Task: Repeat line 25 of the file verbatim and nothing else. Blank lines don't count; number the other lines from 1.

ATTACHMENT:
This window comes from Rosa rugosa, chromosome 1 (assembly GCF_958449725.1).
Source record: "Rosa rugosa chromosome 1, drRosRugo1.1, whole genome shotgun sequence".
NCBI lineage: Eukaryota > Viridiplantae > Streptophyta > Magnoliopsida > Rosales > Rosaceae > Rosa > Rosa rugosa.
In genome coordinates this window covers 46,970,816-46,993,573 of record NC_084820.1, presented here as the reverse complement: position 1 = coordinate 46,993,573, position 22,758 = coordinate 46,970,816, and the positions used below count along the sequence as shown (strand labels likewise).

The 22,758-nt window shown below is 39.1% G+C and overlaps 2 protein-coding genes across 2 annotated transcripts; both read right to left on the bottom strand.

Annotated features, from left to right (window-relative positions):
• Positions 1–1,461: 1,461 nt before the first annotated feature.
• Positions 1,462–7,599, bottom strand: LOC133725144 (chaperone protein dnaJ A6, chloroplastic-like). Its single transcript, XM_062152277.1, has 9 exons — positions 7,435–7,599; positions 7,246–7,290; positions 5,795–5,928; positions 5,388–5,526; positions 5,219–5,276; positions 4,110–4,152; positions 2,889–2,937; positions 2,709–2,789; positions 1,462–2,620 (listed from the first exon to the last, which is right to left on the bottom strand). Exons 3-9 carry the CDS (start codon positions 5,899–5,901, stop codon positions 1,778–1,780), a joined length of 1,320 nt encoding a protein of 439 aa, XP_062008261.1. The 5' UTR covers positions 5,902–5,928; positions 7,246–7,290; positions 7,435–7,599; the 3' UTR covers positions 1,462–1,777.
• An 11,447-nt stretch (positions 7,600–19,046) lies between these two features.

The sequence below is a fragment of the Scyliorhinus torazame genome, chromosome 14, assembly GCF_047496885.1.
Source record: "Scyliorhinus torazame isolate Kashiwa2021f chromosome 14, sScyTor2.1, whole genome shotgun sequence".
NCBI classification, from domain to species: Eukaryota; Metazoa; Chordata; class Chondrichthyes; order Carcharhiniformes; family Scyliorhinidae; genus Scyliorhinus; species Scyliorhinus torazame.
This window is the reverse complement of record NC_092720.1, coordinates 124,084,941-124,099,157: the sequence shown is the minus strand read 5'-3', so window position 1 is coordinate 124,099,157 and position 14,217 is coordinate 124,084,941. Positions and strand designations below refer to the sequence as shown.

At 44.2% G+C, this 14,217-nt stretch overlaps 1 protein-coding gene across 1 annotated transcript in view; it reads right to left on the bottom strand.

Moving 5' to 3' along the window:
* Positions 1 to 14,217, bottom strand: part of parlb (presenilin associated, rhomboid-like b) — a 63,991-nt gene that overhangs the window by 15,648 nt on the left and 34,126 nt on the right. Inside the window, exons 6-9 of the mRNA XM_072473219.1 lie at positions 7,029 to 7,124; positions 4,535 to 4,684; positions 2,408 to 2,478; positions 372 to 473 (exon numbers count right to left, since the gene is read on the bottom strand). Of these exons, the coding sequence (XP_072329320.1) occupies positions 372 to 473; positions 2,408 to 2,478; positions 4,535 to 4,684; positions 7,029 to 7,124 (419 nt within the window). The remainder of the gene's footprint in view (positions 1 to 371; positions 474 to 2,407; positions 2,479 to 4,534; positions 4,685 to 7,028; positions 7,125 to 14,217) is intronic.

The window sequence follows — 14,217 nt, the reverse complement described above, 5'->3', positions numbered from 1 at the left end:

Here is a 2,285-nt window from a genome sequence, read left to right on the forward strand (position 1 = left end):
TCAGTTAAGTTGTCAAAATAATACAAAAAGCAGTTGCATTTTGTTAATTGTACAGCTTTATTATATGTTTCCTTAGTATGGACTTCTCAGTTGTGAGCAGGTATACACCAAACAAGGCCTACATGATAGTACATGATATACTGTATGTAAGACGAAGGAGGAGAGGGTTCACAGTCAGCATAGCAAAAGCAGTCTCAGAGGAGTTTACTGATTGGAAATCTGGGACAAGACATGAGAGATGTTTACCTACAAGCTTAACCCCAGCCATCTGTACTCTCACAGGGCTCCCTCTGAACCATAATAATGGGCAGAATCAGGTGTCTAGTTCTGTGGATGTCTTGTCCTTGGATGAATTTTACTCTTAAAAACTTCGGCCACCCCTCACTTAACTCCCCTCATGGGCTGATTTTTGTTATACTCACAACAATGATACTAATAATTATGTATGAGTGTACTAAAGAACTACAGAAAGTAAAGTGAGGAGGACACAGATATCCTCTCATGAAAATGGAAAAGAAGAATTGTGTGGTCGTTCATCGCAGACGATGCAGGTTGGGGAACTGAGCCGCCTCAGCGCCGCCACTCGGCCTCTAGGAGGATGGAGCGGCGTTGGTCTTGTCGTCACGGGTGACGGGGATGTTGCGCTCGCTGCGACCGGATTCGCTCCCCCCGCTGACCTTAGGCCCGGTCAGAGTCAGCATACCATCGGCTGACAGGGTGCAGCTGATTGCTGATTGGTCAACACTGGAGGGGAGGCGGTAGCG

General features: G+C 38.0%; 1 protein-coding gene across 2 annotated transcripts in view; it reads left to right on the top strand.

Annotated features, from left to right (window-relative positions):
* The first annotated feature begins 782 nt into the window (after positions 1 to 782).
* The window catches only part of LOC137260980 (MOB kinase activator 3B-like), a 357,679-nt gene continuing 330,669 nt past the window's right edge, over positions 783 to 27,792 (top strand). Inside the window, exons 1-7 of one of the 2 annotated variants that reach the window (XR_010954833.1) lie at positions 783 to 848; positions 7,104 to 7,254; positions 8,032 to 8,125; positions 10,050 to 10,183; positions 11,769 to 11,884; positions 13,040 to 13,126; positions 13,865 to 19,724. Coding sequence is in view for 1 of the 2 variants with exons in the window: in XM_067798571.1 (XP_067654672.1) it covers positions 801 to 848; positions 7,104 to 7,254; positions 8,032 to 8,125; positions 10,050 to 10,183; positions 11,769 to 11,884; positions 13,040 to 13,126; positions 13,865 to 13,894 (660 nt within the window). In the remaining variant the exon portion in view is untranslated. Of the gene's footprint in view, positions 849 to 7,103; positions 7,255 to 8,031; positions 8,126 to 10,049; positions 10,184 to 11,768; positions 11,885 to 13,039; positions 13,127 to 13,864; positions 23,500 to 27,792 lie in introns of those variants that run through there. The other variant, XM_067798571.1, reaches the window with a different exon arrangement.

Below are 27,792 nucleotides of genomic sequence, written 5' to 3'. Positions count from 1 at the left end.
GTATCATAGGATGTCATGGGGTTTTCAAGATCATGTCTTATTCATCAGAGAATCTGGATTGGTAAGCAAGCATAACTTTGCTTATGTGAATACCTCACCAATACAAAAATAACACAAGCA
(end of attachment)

GTATCATAGGATGTCATGGGGTTTTCAAGATCATGTCTTATTCATCAGAGAATCTGGATTGGTAAGCAAGCATAACTTTGCTTATGTGAATACCTCACCAATACAAAAATAACACAAGCA